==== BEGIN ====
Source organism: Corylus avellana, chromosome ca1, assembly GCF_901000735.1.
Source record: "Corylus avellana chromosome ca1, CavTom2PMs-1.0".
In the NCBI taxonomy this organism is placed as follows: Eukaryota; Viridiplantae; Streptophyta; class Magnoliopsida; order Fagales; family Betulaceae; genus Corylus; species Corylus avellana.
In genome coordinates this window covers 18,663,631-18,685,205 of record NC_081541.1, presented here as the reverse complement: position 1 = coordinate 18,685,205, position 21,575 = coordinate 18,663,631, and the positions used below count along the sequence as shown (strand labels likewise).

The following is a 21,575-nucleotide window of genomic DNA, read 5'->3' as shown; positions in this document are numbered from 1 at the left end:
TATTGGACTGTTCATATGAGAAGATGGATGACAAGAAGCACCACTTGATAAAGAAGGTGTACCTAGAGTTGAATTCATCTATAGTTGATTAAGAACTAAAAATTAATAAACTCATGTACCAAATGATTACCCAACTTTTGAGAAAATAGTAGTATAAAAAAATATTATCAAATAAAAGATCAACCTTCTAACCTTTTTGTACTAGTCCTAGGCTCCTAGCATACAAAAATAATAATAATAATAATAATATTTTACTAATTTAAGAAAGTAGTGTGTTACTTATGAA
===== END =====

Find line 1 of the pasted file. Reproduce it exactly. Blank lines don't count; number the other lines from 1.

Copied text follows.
Source organism: Corylus avellana, chromosome ca1, assembly GCF_901000735.1.